Variety reports that the production, which began life at Cincinnati's Playhouse in the Park, will play the Barrymore, whose most recent tenant was the short-lived Johnny Cash musical Ring of Fire. Producer Richard Frankel announced the news to the industry paper.
As previously reported, the original cast of the Cincinnati Playhouse in the Park production will make the transfer to Broadway intact.
"We didn't want to get into any Broadway recast kind of behavior," director Doyle previously explained to Playbill.com. "I just thought so many people in that show came to Cincinnati to do that piece with me, some of them — with no disrespect to Cincinnati — might not have gone to Cincinnati under other circumstances. So, my loyalty to them is huge."
The decision also seemed right to the director for other reasons: "Mr. Sondheim is thrilled with them, so why would we want to change?," he posed, adding, "and anyway, how many people are there walking around who can play the French horn and sing 'Getting Married Today'? You know, it's a limited pool."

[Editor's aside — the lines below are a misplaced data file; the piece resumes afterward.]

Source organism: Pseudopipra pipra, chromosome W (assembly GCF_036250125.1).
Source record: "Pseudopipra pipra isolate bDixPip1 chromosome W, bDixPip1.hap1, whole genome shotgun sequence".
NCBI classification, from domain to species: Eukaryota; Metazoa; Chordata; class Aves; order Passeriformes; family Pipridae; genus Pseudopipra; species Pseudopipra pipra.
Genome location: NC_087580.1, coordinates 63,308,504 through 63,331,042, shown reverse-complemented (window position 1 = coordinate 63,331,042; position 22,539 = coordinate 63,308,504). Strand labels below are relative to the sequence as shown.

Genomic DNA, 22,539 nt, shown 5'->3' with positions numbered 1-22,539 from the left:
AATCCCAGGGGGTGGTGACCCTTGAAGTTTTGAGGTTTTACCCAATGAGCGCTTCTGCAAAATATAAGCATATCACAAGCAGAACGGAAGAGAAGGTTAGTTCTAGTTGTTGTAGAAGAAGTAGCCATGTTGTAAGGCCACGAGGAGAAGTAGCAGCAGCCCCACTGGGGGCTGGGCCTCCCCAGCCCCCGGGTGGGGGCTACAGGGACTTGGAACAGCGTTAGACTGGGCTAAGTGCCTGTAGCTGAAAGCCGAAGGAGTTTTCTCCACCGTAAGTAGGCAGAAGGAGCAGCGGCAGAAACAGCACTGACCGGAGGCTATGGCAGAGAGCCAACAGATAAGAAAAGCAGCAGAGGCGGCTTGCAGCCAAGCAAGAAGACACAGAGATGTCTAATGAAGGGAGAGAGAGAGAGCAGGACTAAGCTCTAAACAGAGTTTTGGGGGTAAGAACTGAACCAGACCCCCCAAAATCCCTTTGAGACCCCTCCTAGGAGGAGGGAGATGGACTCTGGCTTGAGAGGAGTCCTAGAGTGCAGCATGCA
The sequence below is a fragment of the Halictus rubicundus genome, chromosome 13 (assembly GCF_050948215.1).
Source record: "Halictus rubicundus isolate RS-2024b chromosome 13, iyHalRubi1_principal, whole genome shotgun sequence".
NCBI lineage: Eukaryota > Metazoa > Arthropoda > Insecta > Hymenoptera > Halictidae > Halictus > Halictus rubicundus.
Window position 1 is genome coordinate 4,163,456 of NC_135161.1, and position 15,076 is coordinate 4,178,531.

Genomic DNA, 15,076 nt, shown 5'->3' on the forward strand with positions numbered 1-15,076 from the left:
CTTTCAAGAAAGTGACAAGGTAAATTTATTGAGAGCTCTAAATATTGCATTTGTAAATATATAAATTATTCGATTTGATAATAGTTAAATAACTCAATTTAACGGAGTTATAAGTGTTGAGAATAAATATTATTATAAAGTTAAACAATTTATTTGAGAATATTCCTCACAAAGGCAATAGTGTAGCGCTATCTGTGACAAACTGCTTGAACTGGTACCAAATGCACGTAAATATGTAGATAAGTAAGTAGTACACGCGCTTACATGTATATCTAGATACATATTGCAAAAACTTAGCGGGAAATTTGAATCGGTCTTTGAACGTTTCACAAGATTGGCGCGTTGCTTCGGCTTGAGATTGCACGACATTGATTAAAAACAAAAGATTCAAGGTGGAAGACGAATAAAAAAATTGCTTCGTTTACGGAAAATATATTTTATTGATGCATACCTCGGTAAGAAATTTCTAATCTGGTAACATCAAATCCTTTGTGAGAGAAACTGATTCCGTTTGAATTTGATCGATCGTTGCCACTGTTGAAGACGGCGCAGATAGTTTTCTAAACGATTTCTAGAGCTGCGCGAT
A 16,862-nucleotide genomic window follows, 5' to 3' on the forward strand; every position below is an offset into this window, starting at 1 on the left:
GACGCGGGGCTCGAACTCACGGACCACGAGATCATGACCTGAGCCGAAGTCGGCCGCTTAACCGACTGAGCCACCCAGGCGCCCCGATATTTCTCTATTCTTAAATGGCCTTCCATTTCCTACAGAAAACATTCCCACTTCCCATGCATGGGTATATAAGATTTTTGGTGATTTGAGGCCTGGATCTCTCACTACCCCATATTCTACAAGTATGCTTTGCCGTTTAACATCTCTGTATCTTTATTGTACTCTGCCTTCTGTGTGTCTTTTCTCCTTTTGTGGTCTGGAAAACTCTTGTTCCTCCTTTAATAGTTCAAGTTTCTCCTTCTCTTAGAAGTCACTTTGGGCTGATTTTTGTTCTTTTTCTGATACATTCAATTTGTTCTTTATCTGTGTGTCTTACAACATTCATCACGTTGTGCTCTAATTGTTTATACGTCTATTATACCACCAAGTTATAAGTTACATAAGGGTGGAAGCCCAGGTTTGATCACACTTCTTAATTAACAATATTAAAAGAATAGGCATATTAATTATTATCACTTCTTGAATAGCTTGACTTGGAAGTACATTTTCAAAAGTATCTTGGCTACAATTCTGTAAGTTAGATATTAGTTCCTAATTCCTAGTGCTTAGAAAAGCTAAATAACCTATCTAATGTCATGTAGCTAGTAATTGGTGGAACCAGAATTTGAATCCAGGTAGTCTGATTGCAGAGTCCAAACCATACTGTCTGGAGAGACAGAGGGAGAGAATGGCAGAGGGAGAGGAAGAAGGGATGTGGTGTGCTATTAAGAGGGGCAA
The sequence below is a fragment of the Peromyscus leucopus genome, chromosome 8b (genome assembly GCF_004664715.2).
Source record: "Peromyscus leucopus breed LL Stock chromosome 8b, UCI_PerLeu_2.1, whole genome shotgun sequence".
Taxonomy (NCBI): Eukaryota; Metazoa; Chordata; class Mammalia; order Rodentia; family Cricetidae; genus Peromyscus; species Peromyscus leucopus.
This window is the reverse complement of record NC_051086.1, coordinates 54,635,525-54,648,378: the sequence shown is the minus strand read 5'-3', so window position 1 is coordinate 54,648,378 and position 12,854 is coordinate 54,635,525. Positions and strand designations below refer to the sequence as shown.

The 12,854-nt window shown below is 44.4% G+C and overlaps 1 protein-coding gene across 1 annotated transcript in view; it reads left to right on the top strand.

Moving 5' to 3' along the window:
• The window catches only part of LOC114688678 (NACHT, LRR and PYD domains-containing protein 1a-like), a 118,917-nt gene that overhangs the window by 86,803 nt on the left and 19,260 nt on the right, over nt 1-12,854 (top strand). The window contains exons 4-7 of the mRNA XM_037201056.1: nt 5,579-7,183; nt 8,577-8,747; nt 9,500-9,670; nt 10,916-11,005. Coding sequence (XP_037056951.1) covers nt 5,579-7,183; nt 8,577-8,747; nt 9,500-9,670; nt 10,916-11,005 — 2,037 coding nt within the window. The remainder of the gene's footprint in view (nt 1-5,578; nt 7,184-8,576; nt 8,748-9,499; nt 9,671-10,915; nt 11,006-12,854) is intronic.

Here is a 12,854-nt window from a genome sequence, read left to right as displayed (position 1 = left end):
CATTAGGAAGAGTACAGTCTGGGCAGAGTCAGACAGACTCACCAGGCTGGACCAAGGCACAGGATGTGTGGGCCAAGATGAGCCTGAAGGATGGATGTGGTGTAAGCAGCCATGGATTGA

The acclaimed production — which uses the same technique as the director's current Broadway mounting of Sweeney Todd — casts actor-musicians in the roles of the Stephen Sondheim musical. Following its recent Ohio run, The Routh/Frankel/Viertel/Baruch Group will produce the revival on Broadway in November. Raul Esparza lead Company as Bobby with an ensemble that included: Barbara Walsh as Joanne; Keith Buterbaugh as Harry; Matt Castle as Peter; Robert Cunningham as Paul; Angel Desai as Marta; Kelly Jeanne Grant as Kathy; Kristin Huffman as Sarah; Amy Justman as Susan; Heather Laws as Amy; Leenya Rideout as Jenny; Fred Rose as David; Bruce Sabath as Larry; Elizabeth Stanley as April.
Doyle reset the action of the work in 2006 with characters dressed in very upscale, very urban black costumes.
Mary-Mitchell Campbell, the respected Manhattan music director and arranger, serves as the production's music supervisor and orchestrator.
Cincinnati Playhouse in the Park billed the show as "a revolutionary, unconventional look at love and commitment in a complex modern world. The show is a remarkably honest, clever and sophisticated portrayal of five married couples as seen through the eyes of their mutual friend Bobby, a bachelor weighing the pros and cons of wedded life."
The original 1970 Broadway production was honored with the New York Drama Critics Circle Award for best musical as well as six Tony Awards, including those for music and lyrics (Stephen Sondheim's first), book, scenic design, director and best musical.
Company, according to Variety, is capitalized at approximately $4 million.